Spontaneity, Sydney And The City2Surf Race

If you rummage through the section on this blog called “What Did I Miss?”, you will find a post entitled A Life Lesson Learned In London.  If you imagine for one moment that this was a singular pedagogical event in my travels, you couldn’t be more misguided.  Give the globe a little 180 degree spin and you will find that Sydney, Australia can be every bit as instructive in dispensing life lessons as London ever was.  What I am about to describe falls into the category of “I wouldn’t take a million bucks for the experience and wouldn’t repeat it for twice that!”

Sheraton on the Park Sydney AustraliaTo think it all started innocently enough over a hearty breakfast on the executive floor of the Sheraton On The Park in Sydney, Australia.  For a period of about fifteen years I escorted groups to Australia at least once a year.  On this occasion, I had brought along one my employees, Carey Rector, to assist.  We had just pushed aside the Vegemite in favor of the strawberry jam (I never did acquire a taste for that particular Aussie delicacy although I am pretty sure it would make a great axle grease.)  Carey and I were chatting amicably and gazing out the window at the park some thirty floors below.

“Why are all those people starting to gather and mill about in the park?” I asked the waiter.  “Oh, they are getting ready for the annual City2Surf race,” he replied.  “Can anyone participate?” I asked.  “Anyone with $10.00 Australian,”  he said.  “What time does it start?”  “10:00 am, I believe.”

At that moment we were only halfway through breakfast and it was just shy of 9 o’clock in the morning.  I looked across the table at Carey and asked (only an omniscient God knows why), “Would you like to run in it?”  To which Carey responded, “Sure, we aren’t doing anything else today.”  After reading this post, you can be the judge as to whether this impetuous decision should fairly be labeled inspiring spontaneity or temporary insanity.

City2Surf race in Sydney AustraliaIf you are not familiar, as I was not, the Sun-Herald City2Surf presented by Westpac has grown to be the world’s largest run with over 80,000 registered participants each year.  It is actually larger than the London and New York Marathons combined!

It began way back in 1971 with a mere 2,000 entrants.   It draws a combination of locals, affectionately known as Sydneysiders, and participants from all over the world.  Some are elite and others are dweebs like me who obviously could use a full-scale psychiatric analysis for taking such a rash and impetuous action.

I recall showing up in shorts, T-shirt and tennis shoes (not the least designed for running), paying my $10 Australian, pinning a number to my chest and finding a place toward the back of this mass of humanity.  It was only at this point that a rather important question occurred to me, heretofore overlooked.  Before I could even express the question to Carey, it was answered by an announcer on a loud speaker who welcomed us all to the annual City2Surf race where we would be running from Hyde Park in the central business district to Bondi Beach, a distance of 14 kilometers.  My mental acuity must have been heightened by the sudden rush of adrenalin because I was able to instantly calculate that 14 kilometers was 8.3 bleeping miles!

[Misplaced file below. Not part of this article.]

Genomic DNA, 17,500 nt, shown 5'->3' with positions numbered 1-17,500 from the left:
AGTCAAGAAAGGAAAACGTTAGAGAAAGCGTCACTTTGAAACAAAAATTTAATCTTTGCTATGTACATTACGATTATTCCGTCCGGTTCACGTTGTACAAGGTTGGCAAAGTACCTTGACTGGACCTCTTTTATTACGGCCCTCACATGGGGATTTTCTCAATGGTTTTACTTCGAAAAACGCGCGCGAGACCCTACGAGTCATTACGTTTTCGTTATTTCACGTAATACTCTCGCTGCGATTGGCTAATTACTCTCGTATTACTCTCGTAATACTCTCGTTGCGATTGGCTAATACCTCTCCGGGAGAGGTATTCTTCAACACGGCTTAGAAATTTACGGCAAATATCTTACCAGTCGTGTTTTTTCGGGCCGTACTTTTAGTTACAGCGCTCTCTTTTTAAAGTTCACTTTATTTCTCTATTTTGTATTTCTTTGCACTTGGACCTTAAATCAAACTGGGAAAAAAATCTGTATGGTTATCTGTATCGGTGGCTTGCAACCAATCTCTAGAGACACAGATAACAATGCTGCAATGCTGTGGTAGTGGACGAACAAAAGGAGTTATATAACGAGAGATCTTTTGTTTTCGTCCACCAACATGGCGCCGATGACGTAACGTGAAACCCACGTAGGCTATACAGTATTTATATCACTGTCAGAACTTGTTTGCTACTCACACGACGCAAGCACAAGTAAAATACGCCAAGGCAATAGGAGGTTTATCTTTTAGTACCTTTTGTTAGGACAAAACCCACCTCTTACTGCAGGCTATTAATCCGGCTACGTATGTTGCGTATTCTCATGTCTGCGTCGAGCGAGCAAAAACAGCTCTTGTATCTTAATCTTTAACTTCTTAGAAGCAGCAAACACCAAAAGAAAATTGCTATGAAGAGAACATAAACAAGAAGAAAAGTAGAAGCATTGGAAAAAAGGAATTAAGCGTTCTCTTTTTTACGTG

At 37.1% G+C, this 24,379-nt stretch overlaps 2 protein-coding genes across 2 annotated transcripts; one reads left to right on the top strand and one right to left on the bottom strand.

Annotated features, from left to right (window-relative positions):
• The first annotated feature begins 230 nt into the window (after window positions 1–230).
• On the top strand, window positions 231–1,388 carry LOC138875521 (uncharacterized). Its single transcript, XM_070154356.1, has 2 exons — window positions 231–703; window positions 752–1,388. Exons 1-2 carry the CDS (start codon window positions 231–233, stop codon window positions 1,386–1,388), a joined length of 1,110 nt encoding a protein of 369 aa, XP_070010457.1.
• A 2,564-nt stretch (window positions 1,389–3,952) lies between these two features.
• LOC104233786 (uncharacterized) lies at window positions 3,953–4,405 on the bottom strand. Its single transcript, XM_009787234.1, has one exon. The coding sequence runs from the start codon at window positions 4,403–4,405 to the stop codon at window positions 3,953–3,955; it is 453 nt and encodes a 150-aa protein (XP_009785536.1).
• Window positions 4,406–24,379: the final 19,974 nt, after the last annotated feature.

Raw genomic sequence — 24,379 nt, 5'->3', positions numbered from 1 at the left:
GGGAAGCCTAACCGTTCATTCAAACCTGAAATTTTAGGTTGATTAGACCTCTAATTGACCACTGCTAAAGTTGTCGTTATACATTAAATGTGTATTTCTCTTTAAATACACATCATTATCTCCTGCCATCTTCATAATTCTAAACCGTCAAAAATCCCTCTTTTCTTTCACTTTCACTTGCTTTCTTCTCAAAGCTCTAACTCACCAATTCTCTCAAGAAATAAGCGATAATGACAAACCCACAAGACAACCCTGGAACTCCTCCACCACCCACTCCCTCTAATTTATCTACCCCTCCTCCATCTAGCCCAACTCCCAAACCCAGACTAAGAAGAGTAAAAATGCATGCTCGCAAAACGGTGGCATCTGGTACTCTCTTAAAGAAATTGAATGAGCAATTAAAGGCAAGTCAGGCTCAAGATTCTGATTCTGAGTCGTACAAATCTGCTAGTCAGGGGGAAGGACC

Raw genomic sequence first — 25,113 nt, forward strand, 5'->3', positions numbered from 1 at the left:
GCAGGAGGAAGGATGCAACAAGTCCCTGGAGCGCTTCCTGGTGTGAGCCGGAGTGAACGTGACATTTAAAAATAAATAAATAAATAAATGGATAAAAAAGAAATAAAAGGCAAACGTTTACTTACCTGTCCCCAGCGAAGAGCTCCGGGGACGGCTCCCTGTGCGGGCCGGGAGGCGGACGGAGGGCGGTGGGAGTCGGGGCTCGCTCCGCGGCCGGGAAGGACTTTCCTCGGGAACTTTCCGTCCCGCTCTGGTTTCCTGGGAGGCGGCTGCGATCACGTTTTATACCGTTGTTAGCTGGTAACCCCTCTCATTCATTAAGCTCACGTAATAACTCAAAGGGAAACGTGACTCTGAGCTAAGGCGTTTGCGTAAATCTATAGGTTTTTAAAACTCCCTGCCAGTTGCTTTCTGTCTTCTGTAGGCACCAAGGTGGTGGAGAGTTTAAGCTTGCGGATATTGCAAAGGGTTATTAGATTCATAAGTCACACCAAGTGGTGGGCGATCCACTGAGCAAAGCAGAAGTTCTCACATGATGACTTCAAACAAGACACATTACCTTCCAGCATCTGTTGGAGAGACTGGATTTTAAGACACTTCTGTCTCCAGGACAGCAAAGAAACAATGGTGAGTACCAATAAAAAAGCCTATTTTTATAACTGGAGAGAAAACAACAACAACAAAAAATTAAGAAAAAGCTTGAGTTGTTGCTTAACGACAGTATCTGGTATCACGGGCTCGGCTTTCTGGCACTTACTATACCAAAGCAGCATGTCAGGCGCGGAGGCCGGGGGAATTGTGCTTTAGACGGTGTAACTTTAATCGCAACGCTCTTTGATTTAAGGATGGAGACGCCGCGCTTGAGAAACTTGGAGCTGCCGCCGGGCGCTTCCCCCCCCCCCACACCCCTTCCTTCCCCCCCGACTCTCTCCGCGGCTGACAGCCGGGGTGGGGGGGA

Another feature of the race which would become painfully apparent in just a few moments is that the entire first half of the race is pretty much uphill to the “Heads”, the towering cliffs The Heads, Sydney Harborthat bookend the two-kilometer-wide entrance to the harbor.   The route then mercifully starts the descent to Bondi Beach, which not too surprisingly I suppose, is at sea level.

I am going to spare you an agonizing play by play description of the race partly because it still stirs painful memories long since relegated to the recesses of my mind (and, trust me, my mind has lots of recesses).   When I finally staggered across the finish line . . . I would tell you my elapsed time but I wasn’t carrying a sundial at the moment . . . I was only thinking about limping on to one the motorcoaches provided to carry us back to the city.

One of the most disconcerting moments of my life came when I asked where the coaches were parked and a race official pointed a long, bony index finger to a car park a half-mile away up a steep hill.  We didn’t overuse the term “Really?” in a sardonic fashion back then as we do now but if we had, it would have been extremely appropriate.  What I did say though, what it may have lacked in gentility, was more than made up for in clarity.

Travel Hopscotch: Name That Destination

I am writing today to assuage the concerns and quiet the fears that surely must be roiling cyber space over my brief hiatus.  I have not published a new post in a couple of weeks which is quite unusual for me.  I can only imagine how sick with worry you must be.

What’s that you say?  You hadn’t noticed?  That’s not very charitable.  It’s not that difficult to feign a little heartfelt concern, you know.  I do it all the time and in one of my finer moments even manufactured a tear once.   If not grave concern, is there at least any idle curiosity out there as to why I have not posted recently?   The short answer is “I’ve been busy!”